I note that the Committee expressed disappointment at the number of countries that have so far been prepared to contribute to the multinational force—as did my right hon. Friend the Member for Swansea, East, today—and urges the Government to encourage more countries to do so. We shall indeed do so, but I remind the Chamber that the multinational force is drawn from 30 nations, including 14 European countries. Italy, Poland and the Netherlands are major troop contributors along with South Korea and Ukraine. It is a concerted effort, and we will continue to encourage other nations to join us.

I pay tribute to the courage and determination of UK armed forces, and all the military and civilian personnel from around the world who are putting their lives at risk to help the people of Iraq.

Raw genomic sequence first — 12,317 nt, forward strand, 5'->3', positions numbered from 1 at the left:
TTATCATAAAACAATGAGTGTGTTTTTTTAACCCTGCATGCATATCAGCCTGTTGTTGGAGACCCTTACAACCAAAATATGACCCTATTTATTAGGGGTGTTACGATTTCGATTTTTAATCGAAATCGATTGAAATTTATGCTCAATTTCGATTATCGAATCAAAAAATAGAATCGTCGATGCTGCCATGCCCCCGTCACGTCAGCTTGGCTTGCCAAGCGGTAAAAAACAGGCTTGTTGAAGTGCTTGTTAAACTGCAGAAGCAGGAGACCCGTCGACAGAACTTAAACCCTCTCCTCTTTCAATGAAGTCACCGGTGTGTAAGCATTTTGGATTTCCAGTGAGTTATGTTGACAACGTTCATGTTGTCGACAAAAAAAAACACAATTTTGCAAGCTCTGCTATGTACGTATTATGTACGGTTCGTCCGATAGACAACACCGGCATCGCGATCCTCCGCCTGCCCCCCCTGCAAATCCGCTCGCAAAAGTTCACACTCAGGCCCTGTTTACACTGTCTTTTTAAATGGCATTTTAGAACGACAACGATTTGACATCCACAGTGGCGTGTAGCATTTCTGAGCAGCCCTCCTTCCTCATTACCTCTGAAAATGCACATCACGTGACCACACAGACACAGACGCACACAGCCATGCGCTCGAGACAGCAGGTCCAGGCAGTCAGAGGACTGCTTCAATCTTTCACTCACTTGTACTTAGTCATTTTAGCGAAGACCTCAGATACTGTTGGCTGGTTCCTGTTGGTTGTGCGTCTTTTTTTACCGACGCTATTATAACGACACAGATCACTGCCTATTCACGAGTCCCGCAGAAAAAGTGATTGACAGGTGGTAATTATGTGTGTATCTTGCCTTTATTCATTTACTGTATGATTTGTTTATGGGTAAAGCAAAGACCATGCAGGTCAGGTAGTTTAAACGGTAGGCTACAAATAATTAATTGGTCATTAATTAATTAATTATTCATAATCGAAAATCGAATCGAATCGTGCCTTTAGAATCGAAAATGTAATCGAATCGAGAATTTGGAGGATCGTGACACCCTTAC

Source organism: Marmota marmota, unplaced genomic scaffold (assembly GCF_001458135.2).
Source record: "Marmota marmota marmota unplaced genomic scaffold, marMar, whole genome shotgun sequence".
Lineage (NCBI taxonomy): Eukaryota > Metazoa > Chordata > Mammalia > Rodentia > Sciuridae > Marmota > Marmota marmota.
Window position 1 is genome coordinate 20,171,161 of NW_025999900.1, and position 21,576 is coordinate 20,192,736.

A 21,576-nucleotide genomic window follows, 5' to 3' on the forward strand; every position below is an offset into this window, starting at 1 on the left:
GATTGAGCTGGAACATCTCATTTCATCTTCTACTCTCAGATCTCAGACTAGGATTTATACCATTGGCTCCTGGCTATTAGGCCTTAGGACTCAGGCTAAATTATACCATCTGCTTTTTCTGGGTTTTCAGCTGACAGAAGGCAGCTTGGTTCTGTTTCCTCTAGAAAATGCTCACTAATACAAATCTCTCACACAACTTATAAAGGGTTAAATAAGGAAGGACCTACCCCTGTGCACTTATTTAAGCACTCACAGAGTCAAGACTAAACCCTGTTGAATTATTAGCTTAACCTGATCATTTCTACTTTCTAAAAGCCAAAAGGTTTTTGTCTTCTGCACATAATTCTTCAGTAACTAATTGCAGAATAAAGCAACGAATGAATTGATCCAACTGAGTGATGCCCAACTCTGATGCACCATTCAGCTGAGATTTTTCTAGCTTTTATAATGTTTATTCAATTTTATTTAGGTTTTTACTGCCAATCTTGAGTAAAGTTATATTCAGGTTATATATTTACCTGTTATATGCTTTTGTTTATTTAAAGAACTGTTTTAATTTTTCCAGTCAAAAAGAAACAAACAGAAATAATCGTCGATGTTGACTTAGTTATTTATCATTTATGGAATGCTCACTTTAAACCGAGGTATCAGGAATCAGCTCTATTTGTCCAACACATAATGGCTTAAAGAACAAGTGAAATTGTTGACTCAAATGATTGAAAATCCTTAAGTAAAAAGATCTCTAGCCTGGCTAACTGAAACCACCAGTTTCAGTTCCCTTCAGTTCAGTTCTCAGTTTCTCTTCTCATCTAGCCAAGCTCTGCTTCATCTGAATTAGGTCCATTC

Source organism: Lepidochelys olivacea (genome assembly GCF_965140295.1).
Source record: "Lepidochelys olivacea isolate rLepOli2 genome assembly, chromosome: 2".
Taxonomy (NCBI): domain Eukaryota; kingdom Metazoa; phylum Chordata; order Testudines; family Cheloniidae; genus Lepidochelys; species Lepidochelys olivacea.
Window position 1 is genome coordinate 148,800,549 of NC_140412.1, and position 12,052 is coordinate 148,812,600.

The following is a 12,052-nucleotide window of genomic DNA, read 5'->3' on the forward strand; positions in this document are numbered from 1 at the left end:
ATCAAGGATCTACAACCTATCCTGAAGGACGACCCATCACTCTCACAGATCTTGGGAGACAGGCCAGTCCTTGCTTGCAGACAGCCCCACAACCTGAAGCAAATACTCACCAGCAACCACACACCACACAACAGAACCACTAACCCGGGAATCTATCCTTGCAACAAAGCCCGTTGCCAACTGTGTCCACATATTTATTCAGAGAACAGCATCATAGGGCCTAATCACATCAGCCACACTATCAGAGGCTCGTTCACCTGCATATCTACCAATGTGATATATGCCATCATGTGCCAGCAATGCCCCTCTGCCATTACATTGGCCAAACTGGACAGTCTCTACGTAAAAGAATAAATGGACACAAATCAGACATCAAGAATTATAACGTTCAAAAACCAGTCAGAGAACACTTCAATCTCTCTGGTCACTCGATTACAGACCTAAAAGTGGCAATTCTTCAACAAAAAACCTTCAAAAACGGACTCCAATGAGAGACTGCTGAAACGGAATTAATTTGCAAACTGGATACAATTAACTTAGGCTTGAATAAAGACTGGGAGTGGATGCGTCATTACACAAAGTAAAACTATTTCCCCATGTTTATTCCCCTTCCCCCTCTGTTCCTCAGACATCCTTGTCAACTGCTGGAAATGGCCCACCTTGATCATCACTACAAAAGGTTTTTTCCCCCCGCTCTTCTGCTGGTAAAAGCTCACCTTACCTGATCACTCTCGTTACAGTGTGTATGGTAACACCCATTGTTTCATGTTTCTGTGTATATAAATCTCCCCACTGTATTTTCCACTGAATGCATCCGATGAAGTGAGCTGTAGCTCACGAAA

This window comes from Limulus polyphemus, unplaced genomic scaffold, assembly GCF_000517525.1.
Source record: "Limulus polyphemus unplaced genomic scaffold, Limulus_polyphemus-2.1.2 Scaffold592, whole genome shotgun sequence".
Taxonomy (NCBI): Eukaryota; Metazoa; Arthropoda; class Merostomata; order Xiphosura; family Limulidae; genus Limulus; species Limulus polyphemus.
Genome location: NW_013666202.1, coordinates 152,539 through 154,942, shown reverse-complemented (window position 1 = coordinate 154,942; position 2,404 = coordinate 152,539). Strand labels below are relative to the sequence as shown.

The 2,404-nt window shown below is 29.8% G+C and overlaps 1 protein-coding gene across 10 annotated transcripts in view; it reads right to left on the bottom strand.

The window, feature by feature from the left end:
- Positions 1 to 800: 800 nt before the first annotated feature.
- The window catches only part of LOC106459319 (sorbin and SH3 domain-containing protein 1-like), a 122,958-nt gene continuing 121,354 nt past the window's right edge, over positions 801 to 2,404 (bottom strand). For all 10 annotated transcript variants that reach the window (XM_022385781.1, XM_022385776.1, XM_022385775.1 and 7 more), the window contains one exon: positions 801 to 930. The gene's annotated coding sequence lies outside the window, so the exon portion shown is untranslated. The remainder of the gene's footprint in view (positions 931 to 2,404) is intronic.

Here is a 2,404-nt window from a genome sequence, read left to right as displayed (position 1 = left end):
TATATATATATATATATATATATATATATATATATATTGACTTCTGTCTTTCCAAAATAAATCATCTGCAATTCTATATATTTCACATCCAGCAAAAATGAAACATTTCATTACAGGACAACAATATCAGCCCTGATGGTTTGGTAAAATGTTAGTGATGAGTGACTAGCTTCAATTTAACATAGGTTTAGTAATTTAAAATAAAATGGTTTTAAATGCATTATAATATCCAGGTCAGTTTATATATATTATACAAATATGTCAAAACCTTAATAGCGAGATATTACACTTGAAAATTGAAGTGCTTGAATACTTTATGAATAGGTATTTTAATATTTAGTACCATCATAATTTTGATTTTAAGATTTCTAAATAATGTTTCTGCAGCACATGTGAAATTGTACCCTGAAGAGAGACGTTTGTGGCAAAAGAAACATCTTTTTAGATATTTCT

Despite the difficult security situation, reconstruction continues. Mr. Streeter asked me for details of that. I have a long list that I can hand to him but, if he will forgive me, I will not read it out.

Electricity distribution is now more equitable across the country and 45 km of water pipes have been laid in Basra alone. In early September, the Secretary of State for International Development announced that the UK would contribute an additional £50 million to help to create jobs and to provide training for Iraqis. That is in addition to the £252 million disbursed in the financial year 2003–04 from the UK's overall commitment of £544 million in the three years to 2006. As the report makes clear, we cannot afford to let Iraq fail. We will continue to urge the international community to support Iraq's rehabilitation, and we will continue to help the Iraqi authorities create a safe and stable country so that Iraqis can live in peace and rebuild their lives.